Today would have been my Gram’s 94th birthday. When I was finishing my last year of college, I was laid off from my job and about a month away from being a homeless student. My Grandma offered to take me in so I moved into the old, spacious room in the basement that my dad and my uncle shared growing up. I really cherish the time I spent under her roof, sitting at her kitchen table, and really getting to know her.
When I moved out and didn’t visit as often as she’d like, she would tell me she needed her stairs vacuumed or some such chore and I would come over to take care of it for her. The thing is, as soon as I would arrive, she would convince me that I was much too tired from driving to do the work and that I should just sit for a while. After she wrung all the gossip out of me, and she reminisced on old times and told stories, it would be too late to do anything and I would just have to come back another day. She was a tricky old lady. I was on to her game though.
Now my Gram wasn’t much of a gardener. At least not that I knew of. My Gram was a great cook instead. She did have a pretty good garden story though and one that she often told while sitting at that kitchen table wearing a brightly colored silk moo-moo, martini in hand and gazing out at beautiful Lake Washington in the distance.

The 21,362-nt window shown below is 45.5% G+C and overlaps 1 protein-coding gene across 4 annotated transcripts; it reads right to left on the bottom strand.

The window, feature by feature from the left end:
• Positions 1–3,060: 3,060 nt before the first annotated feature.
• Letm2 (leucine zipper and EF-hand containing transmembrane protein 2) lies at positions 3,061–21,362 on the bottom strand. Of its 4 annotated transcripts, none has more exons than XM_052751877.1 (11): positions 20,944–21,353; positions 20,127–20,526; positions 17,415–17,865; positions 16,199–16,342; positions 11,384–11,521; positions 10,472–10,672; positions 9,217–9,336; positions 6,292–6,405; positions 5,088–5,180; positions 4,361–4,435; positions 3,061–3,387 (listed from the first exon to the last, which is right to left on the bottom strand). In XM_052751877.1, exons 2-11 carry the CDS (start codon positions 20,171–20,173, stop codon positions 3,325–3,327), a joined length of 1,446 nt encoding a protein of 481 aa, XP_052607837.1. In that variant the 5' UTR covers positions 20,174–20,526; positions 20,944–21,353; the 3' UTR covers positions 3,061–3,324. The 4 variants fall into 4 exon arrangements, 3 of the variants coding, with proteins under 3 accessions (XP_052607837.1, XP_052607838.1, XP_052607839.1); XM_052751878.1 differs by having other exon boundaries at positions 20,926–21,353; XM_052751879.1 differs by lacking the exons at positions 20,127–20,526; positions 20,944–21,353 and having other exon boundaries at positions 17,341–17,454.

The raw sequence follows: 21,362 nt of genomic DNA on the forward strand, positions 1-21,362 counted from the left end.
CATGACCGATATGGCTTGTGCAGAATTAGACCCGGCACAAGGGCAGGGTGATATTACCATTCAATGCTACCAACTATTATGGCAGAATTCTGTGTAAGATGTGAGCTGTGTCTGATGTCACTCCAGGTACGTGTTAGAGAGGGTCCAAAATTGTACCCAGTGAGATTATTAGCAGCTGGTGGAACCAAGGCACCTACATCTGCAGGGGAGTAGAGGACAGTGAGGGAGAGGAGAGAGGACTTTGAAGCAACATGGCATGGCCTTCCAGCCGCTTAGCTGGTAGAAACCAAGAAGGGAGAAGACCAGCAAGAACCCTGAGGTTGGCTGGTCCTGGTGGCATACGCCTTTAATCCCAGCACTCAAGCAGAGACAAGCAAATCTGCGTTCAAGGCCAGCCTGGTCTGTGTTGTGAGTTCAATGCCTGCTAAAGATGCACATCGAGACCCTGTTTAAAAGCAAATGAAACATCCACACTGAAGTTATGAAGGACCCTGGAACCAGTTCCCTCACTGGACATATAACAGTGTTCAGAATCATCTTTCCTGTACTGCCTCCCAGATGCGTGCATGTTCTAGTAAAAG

Gram had discovered a pretty tomato plant in her basement one afternoon. Now, as a northwest gardener, I know just how important sun is to tomatoes. The little cherry ones do pretty well, but big tomatoes need a LOT of sun. Gram knew this as well because she scooped up the plant, whisked it up the stairs and then out onto the front lawn for maximum sunlight. I imagined her smiling while imagining all the wonderful things she would cook with those fresh globes.
The next day, she found the tomato plant back downstairs in the basement. Someone had moved it. So again, she scooped it up and out it went into the sun. This process repeated itself for many aggravating days. Out into the sun. Into the basement. Out into the sun. Back into the basement. And once again back out into the late 1960s afternoon sun.
It took a little while until she discovered that her youngest son was actually hiding the plant in the basement. It took her only a little while after that to discover that it wasn’t a tomato plant at all. Dad wondered why the plant kept ending up outside. Gram…well I supposed she just got mad, but she sure laughed about it later.
I have no idea what happened to that plant, but I’m sure it didn’t see daylight again. It probably didn’t see the basement again either.
Now when I grow (or try to grow) tomato plants, I remember her story. The sound of her voice emerges from my memories and I can hear her laugh and it makes me smile. I can’t wait for the ground to warm up and the sun to shine around here again. Soon it will be time to plant again.
I miss you Gram! Happy Birthday!!